Inaugural Imagined Futures Bonfire lights up Sundance Film Festival | ParkRecord.com

Inaugural Imagined Futures Bonfire lights up Sundance Film Festival

Flames rise from burning paletts during the Sundance Film Festival’s inaugural Imagine Futures Bonfire.
Tanzi Propst/Park Record

What: Sundance Film Festival

When: Through Feb. 2

Where: Park City, Salt Lake City and The Sundance Resort

Web: sundance.org/now

Sundance Film Festival director John Cooper, who will step down from his post after 11 years at the end of this year’s festival, said a few sentimental words before he lit the inaugural Imagined Futures Bonfire at the Flag Pole Parking Lot on lower Swede Alley Thursday night.

“This is going to sound corny, but I would like to have a festival that’s even better without me,” Cooper said.

Tabitha Jackson, director of Sundance Institute’s documentary program, who led the bonfire program, asked if Cooper meant what he said.

“I do, because I want to come back next year and see all of these people here and see (it) even more and bigger and exciting than it is this year,” he said.

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Jackson then asked Cooper to write those thoughts on a wooden pallet that would be burned in the fire.

She also asked Park City Mayor Andy Beerman, who along with other City Council members interrupted their meeting to attend the bonfire, what his imagined future would be like.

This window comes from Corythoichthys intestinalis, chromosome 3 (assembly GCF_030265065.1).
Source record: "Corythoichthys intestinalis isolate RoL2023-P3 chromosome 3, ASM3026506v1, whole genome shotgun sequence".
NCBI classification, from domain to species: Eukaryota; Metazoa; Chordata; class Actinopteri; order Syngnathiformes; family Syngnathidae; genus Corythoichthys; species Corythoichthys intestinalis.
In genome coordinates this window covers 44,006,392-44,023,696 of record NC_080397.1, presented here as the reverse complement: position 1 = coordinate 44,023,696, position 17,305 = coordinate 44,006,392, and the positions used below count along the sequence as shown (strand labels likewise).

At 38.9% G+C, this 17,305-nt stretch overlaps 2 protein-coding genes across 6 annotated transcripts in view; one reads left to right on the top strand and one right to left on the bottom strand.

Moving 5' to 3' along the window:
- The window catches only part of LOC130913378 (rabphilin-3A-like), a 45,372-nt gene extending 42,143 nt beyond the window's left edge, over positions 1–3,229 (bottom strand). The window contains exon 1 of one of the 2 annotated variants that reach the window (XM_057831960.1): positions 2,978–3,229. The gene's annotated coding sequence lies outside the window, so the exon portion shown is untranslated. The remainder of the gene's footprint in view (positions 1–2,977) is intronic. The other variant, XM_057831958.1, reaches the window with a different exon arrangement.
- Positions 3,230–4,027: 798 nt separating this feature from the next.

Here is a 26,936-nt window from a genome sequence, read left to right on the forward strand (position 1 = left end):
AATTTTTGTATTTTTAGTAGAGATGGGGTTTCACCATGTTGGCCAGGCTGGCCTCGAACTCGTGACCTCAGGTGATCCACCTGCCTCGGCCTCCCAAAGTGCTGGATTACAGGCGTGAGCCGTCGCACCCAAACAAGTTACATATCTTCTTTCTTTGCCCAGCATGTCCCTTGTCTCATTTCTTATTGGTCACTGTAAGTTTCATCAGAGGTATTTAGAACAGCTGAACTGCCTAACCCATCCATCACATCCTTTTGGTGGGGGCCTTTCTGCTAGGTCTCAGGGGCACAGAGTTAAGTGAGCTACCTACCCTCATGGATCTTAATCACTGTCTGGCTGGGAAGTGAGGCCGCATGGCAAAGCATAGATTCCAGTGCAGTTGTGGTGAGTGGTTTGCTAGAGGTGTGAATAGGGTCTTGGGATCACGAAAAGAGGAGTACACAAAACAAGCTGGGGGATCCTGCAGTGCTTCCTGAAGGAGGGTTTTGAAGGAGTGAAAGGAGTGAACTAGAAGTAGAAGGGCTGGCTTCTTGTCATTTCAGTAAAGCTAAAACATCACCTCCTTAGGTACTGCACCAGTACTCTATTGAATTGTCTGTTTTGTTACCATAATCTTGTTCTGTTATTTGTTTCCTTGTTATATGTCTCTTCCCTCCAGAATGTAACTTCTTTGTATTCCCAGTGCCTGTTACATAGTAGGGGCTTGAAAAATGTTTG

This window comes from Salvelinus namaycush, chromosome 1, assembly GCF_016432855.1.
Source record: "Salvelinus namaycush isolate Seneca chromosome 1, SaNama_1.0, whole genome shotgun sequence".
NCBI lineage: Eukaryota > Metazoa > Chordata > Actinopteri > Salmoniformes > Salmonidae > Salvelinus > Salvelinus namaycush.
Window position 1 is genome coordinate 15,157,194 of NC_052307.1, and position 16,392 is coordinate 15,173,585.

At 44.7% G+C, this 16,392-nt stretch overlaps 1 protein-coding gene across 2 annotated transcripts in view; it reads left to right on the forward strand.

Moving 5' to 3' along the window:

“On a global level, I imagine a future where we stop focusing on our differences and things that pushes us apart in a future where we focus on our shared challenges,” Beerman said. “We use things like the climate crisis and the great inequities we are facing, and disease and pandemics, things we see right now to bring us together.”

Beerman also conveyed another wish from a local standpoint.

“We have enjoyed almost 40 years with Sundance, and a lot of people look back at those periods and say, ‘The best days are behind us,’” he said. “But I hope through strong partnerships and bold decisions we can move forward and our best days are ahead.”

Jackson asked Beerman if Sundance has either “destroyed” or “enhanced” Park City.

“We always enjoy having the festival here,” he said. “I won’t lie, it pushes us hard, but it’s worth it. It’s a wonderful time.”

The bonfire, Jackson said, was an experiment.

“We feel deeply part of the community here — the Festival community, the Park City Community,” she said. “So we wanted to do what storytellers have done since time began, which is to gather around a fire and be together in community.”

Cooper lit the pyre, which consumed a stack of wooden pallets that people had written down the future they wished to imagine.

Prior to the lighting of the pyre, the crowd that attended the event were treated to a percussive, gravity-defying performance by the Jambo African Heartbeat Drummers, and a couple of songs performed by members of the Park City High School Choir.

In addition, Ntare Guma Mbaho Mwine and Zainab Jah, who are featured in Ekwa Msangi’s “Farewell Amor,” one of the 2020 Sundance Film Festival’s U.S. Dramatic Competition entries, read a poem.

Right after the fire lit up the lot, Bart Powaukee, a Utah environmentalist and member of the Ute and Nez Perce tribes, led a drum circle that featured Randall Paskemin, a member of the multi Grammy-nominated Northern Cree drum group.

“We come here and we sing these songs for you guys,” Powaukee said as he addressed the crowd. “They’re traveling songs for your travel home, so safe travels for everybody.”


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